Amador is second in a series of four records, geared at exploring "the corporeal, the emotional, the sexual and the intellectual" in that order, he tells us, sitting in the cramped smoking area behind Harvard and Stone. "It's the earth, water, fire and air." Each album sees Adanovsky adopt an entirely new character and this persona, the Amador, is quite simply "obsessed with love," Jodorowsky continues.
Adanovsky wrote the record after a gnarly break-up with his girlfriend of four years. Rather than drown in his sorrows, he visited a mystic up in a mountain in Mexico, and underwent a psychedelic healing experience that could have been straight out of his father's film epic, The Holy Mountain.
Indeed, his dad is cult movie director Alejandro Jodorowsky, the Salvador Dali of 20th century cinema, and one of the leading figures in avant garde cinema. His film El Topo become the first midnight cult film, resulting in John Lennon giving him $1million to make The Holy Mountain. Jodorowsky's failed attempt to make the film Dune -- before the project was handed to David Lynch -- is considered among the greatest films never made.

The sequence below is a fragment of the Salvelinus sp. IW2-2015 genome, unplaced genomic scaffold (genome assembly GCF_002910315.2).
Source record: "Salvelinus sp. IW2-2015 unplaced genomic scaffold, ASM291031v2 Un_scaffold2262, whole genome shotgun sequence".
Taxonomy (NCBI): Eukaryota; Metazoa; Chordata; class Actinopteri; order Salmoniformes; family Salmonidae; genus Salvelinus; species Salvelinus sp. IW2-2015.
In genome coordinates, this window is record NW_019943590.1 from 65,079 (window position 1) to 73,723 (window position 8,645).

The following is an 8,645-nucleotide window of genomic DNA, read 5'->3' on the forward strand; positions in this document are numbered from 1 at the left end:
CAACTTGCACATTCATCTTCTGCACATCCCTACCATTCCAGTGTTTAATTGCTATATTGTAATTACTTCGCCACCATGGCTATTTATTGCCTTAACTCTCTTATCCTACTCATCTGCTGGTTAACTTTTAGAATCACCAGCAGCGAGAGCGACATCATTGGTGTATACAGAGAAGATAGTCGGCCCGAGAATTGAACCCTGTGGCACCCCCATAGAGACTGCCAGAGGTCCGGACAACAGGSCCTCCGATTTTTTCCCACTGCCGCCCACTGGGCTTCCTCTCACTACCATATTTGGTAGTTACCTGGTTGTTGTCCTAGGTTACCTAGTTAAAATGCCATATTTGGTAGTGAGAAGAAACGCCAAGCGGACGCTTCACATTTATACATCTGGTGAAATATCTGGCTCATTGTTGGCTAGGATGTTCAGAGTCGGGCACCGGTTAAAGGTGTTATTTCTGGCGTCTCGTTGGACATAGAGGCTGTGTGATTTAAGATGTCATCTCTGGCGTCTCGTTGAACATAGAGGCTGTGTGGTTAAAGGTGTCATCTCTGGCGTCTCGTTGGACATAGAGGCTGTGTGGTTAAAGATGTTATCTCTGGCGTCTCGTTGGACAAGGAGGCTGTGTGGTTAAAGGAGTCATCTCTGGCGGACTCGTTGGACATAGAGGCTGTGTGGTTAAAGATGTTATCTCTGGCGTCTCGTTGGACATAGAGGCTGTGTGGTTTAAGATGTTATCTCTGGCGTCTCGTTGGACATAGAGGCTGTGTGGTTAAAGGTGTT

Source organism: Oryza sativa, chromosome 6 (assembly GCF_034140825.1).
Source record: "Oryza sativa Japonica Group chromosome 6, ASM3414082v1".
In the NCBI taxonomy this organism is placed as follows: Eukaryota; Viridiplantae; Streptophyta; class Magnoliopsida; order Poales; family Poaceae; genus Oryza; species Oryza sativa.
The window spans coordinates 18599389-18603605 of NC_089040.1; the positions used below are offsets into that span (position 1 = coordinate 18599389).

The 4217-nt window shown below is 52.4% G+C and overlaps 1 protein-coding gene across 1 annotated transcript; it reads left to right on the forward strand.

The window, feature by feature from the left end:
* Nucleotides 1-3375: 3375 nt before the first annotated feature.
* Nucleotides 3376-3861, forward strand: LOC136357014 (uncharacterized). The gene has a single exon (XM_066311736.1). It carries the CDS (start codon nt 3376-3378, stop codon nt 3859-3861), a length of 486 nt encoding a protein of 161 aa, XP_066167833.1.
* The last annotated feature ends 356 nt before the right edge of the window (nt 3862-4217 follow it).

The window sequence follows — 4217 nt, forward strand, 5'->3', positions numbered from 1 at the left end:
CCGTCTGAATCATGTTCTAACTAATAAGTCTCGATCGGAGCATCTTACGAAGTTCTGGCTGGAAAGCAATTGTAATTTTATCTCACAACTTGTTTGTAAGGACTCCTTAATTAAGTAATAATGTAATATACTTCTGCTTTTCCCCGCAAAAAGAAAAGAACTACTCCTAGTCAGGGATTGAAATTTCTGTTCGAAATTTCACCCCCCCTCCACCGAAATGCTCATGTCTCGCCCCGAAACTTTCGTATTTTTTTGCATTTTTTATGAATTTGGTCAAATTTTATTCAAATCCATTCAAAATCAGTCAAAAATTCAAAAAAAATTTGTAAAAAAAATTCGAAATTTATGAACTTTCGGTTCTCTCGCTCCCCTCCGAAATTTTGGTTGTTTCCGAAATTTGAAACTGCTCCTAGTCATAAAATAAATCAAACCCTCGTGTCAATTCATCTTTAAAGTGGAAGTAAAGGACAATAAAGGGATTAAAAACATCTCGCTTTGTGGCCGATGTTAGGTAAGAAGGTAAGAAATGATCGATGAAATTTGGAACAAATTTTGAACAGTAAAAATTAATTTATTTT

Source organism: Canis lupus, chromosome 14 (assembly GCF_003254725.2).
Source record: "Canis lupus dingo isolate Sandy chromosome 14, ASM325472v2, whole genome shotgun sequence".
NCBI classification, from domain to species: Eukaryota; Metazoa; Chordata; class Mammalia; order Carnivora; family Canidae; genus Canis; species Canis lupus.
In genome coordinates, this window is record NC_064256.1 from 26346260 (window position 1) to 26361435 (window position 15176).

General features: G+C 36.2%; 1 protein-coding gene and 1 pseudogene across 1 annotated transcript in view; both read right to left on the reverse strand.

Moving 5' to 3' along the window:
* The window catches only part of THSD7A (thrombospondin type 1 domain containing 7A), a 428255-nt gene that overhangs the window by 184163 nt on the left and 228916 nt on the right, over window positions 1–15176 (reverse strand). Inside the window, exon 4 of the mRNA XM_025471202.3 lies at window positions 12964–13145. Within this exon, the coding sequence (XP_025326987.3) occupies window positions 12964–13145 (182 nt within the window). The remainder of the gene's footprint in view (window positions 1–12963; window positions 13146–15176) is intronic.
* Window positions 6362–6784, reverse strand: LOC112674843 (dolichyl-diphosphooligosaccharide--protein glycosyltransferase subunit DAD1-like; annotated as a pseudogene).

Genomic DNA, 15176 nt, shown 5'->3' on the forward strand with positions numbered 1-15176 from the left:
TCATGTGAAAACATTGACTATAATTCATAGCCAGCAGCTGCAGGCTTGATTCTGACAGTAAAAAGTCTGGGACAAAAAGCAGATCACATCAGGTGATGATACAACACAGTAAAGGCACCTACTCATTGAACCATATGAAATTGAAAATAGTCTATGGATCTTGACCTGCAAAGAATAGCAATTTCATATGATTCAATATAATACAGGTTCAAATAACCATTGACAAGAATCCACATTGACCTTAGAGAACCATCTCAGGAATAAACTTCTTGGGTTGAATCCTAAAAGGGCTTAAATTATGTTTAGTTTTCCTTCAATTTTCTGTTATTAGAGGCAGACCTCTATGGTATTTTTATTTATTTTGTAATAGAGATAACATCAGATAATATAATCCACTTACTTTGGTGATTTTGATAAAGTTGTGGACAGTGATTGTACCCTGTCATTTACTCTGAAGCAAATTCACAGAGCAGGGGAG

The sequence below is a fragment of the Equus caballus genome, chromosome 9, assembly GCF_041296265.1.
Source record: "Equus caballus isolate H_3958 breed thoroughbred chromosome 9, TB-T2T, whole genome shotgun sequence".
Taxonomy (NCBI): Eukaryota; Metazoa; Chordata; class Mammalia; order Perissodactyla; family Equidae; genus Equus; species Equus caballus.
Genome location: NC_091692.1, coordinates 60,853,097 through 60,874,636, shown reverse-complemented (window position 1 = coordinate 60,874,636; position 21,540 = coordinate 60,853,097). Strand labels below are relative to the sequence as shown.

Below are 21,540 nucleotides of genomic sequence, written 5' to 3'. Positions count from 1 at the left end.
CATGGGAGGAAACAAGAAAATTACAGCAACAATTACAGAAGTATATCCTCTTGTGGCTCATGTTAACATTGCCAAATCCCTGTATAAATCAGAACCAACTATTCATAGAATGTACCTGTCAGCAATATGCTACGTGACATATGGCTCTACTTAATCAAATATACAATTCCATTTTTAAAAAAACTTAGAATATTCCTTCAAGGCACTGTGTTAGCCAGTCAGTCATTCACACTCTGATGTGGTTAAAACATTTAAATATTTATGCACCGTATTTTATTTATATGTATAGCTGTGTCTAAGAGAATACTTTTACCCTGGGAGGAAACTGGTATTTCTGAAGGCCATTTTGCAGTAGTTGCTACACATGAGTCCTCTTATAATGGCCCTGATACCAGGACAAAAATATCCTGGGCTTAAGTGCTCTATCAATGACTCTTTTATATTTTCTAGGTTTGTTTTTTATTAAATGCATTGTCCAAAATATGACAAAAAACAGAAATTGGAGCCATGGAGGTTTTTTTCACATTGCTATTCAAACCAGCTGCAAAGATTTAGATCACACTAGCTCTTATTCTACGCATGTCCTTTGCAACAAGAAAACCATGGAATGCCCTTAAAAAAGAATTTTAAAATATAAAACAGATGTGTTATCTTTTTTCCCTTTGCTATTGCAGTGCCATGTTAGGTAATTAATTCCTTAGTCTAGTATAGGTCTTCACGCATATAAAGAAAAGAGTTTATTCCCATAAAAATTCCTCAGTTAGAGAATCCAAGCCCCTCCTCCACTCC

"I decided to go to the mountain because the healer told me I had a closed heart," says Adan, in his honey-accented English. "He started to do magic on me--without drugs--and after five days of healing I went back to Mexico City, almost dying. I went to the shower and I was lying on the floor; I crawled to my bed and looked up at the ceiling and I felt my chest opening. And suddenly I felt alright, like I am going to start a new life."